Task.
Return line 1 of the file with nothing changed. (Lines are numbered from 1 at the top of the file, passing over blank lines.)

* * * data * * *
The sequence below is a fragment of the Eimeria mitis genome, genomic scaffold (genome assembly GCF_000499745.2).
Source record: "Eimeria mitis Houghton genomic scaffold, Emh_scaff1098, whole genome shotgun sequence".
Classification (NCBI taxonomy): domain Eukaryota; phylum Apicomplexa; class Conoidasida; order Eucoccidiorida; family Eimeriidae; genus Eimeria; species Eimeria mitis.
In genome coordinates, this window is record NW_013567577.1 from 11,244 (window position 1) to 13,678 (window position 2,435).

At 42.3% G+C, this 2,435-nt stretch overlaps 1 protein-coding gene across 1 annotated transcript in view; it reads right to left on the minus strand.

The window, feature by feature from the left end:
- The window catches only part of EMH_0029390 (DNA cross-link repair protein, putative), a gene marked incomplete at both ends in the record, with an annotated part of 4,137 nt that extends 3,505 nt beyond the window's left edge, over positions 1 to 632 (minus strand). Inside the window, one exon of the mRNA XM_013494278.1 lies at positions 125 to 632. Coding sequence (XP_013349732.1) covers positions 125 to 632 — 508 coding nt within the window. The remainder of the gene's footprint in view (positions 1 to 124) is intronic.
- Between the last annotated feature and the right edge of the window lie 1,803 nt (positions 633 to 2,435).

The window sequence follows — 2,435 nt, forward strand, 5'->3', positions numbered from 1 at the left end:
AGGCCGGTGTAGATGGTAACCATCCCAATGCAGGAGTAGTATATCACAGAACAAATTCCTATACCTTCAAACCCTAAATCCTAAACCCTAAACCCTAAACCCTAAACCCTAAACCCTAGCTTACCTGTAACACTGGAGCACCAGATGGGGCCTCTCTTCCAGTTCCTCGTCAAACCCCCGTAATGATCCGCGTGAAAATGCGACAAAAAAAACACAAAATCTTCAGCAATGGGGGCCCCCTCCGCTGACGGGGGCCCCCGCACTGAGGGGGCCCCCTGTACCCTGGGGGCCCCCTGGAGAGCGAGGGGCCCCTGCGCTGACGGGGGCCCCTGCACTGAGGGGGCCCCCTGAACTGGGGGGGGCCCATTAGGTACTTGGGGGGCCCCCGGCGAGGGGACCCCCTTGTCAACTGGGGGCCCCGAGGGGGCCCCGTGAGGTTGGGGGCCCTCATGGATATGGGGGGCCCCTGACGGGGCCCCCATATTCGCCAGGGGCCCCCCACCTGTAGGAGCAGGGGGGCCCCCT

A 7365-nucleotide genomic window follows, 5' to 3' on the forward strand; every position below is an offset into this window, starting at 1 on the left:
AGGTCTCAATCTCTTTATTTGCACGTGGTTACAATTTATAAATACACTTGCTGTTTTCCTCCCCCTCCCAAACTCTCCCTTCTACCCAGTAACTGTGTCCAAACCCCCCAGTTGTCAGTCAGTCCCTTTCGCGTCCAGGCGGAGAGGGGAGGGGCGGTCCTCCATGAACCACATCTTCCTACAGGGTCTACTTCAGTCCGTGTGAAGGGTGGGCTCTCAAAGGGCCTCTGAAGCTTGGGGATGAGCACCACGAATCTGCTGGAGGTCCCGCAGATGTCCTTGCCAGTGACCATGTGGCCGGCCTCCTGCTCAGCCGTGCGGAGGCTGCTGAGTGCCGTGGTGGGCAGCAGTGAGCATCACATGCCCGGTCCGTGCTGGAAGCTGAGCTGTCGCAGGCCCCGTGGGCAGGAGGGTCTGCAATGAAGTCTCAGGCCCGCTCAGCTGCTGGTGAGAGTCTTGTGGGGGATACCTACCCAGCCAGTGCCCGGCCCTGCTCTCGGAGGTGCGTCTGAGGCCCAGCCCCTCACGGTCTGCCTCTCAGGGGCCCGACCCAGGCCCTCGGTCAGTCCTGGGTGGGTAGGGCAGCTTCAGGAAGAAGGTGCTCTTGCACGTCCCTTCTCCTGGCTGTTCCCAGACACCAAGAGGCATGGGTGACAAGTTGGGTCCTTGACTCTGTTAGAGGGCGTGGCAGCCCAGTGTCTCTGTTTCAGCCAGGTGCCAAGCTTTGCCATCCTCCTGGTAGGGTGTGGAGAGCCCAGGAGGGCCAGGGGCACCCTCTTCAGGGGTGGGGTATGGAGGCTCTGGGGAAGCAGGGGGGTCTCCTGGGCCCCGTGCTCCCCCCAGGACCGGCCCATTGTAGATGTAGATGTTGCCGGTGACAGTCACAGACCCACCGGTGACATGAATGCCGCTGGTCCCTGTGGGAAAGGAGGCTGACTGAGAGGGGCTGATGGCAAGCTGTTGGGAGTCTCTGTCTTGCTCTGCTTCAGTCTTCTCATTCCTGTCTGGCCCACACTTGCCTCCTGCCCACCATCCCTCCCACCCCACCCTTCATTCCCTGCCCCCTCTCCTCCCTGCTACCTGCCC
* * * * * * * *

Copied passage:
The sequence below is a fragment of the Eimeria mitis genome, genomic scaffold (genome assembly GCF_000499745.2).